by Mary Kladde
There is good news and not-so-good news in our industry. The good news is that common sense appears to be gaining ground as the business model of choice for U.S. residential lending. That’s right, after almost totaling its viability as an economic engine, and compromising itself embarrassingly for a chance at Wall Street grade greed, the U.S. mortgage industry – public, private and non-profit players – is grappling with its own discipline issues.
From my perspective the most promising sign of this is found in Fannie Mae’s Loan Quality Initiative (LQI), which begins to address the legacy weaknesses and opportunities for mischief that persist in mortgage lending processes. The net result of LQI implies that pre-closing and pre-funding loan review are to become de rigueur, as will pre-purchase loan review. Another step in the right direction is the collaborative effort between the Conference of State Bank Supervisors (CSBS) and the American Association of Residential Mortgage Regulators (AARMR) to develop the Nationwide Cooperative Agreement for Mortgage Supervision (NCA).
Compliance Ease co-founder Jason Roth has written an informed article about this collaboration in the September issue of Secondary Marketing Executive, but in summary, its standardized, data-intensive, multi-state approach to monitoring and auditing lenders will make it more difficult to conceal and easier to regulate mortgage lending compliance violations.
The not-so-good news is that our industry, its regulators, and policy makers continue to mistake the symptoms of our disarray for its causes. The problem, from my personal perspective as a mortgage lending back office service provider to lenders of every size and stripe, is that this industry flies with its eyes wide shut.
And it is not for lack of data. We’ve got more data than we can deal with, literally.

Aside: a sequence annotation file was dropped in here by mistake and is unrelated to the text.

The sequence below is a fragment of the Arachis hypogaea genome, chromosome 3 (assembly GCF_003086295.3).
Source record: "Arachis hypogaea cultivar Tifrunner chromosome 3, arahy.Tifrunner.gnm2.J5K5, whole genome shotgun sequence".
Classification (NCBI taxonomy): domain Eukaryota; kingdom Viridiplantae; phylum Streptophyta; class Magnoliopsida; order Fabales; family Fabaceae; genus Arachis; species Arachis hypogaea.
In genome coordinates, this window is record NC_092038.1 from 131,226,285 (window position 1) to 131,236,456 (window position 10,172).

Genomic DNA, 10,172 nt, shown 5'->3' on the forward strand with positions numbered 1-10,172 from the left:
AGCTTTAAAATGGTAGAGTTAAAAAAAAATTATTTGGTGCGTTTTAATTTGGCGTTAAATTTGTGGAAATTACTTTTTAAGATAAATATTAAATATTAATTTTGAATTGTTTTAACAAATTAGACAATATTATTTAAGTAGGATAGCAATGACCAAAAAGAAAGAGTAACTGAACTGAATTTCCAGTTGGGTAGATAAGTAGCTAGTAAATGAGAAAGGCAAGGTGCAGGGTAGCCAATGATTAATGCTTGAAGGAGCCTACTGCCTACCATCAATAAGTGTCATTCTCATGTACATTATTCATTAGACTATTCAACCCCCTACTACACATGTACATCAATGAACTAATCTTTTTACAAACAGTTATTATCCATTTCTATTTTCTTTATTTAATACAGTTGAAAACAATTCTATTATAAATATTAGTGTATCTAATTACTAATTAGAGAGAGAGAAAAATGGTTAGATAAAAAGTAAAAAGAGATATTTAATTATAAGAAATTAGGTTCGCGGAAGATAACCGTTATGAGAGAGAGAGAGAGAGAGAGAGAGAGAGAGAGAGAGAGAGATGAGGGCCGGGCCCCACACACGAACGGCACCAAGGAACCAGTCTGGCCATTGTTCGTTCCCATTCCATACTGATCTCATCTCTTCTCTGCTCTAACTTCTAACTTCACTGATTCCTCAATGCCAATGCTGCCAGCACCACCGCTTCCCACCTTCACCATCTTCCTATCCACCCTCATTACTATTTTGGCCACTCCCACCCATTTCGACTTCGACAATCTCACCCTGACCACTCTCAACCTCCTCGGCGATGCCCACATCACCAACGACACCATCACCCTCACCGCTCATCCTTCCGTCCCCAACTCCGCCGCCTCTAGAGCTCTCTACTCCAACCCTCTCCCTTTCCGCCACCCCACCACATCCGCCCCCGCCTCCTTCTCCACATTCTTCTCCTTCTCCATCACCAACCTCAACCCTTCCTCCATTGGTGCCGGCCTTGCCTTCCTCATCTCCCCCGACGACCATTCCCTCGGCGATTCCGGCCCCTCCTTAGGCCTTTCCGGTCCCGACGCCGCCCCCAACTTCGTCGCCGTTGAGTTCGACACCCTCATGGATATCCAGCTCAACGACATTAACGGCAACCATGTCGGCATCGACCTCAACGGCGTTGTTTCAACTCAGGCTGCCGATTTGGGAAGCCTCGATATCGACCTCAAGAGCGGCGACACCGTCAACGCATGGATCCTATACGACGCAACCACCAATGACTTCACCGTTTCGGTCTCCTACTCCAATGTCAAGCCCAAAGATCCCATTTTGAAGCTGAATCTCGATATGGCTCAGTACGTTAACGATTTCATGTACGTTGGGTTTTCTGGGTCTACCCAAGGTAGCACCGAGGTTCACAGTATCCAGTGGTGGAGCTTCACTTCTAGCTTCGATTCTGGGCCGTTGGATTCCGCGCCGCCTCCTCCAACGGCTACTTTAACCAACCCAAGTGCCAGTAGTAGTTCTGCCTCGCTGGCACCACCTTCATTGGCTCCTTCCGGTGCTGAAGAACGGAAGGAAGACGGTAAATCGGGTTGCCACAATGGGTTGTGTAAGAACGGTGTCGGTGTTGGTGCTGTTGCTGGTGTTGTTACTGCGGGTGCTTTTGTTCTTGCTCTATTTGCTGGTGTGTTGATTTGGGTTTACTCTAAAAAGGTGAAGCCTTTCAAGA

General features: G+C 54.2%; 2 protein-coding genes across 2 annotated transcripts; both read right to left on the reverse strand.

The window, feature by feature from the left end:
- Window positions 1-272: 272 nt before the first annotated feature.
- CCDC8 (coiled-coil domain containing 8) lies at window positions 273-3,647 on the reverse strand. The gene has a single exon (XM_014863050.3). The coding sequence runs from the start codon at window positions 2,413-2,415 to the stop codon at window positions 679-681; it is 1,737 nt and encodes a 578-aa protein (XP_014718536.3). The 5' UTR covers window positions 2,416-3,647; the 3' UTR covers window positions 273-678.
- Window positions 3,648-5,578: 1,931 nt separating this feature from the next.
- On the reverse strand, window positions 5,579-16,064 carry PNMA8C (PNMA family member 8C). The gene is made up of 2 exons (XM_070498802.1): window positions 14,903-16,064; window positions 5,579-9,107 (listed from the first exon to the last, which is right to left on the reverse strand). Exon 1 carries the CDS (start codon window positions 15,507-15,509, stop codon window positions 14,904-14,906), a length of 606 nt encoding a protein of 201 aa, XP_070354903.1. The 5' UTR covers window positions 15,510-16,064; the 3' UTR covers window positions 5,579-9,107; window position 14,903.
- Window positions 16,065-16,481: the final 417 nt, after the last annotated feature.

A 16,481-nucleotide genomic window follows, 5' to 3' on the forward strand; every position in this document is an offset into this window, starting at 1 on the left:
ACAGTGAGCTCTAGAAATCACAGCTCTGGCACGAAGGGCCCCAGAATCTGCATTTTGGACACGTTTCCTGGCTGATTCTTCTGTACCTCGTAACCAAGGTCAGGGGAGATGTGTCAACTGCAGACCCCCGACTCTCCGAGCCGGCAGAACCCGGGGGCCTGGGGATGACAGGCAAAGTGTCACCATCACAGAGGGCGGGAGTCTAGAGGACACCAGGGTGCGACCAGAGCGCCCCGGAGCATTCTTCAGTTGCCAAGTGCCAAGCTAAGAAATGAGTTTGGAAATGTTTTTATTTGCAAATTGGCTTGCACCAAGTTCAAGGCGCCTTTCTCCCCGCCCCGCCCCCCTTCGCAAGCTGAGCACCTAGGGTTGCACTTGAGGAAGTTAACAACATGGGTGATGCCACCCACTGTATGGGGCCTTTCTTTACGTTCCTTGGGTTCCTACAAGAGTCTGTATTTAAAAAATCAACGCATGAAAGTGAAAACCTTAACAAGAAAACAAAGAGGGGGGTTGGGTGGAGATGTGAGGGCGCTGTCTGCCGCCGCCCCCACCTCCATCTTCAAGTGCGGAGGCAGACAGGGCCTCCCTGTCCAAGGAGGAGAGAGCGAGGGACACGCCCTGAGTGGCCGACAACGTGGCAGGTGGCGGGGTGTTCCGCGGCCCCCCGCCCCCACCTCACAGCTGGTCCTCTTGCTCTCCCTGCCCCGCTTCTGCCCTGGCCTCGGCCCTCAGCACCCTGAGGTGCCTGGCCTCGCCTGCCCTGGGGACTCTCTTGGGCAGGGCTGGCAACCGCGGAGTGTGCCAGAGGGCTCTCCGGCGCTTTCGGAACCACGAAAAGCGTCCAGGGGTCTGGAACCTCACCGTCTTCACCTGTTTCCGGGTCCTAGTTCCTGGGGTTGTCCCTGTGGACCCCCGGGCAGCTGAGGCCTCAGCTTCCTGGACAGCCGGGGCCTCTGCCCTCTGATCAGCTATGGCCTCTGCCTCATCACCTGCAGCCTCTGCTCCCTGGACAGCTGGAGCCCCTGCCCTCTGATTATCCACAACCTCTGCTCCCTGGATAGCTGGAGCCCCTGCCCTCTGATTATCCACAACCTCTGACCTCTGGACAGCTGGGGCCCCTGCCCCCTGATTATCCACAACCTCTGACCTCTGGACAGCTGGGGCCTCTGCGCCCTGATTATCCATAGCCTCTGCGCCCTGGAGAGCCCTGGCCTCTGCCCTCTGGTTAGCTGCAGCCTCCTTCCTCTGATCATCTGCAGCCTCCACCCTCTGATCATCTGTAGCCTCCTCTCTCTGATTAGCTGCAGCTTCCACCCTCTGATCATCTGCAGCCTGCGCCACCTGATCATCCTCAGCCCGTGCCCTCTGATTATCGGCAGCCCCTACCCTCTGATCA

As a result, we are part of a supply chain trying to assemble investable financial instruments whose underlying terms and conditions are not accurately reflected in their recordkeeping. This means that investors cannot rely on the loan files they receive from lenders unless they conduct a comprehensive loan level review, including documents. If investors are going as a matter of policy to conduct loan level review, lenders must prepare for the scrutiny via their own loan review processes.
There is a fundamental disconnect in the mortgage lending lifecycle that will thwart even the most well intentioned common sense initiatives. What good is data validation, even if conducted repeatedly by both the loan originator and the purchaser, if the data in the LOS does not process straight through to DU to correctly populate the appropriate document sets?
A stubborn dilemma remains. Lenders are adding data to DU from their platforms but oftentimes loan closing documents are not synced with that data. Clearly, if DU is taking into consideration data that is not recognizable and manageable by lenders’ doc prep systems, the document sets on these loans will be unreliable reflections of their underlying conditions.
This, in my view, reduces DU to little more than a placebo by which many in our industry will be placated into believing once again that the emperor’s new clothes are glorious and impervious to error. We need standardization of loan processing data for underwriting and accurate documentation, and every lender should be girding themselves for 100% loan level review throughout the loan and securitization lifecycle.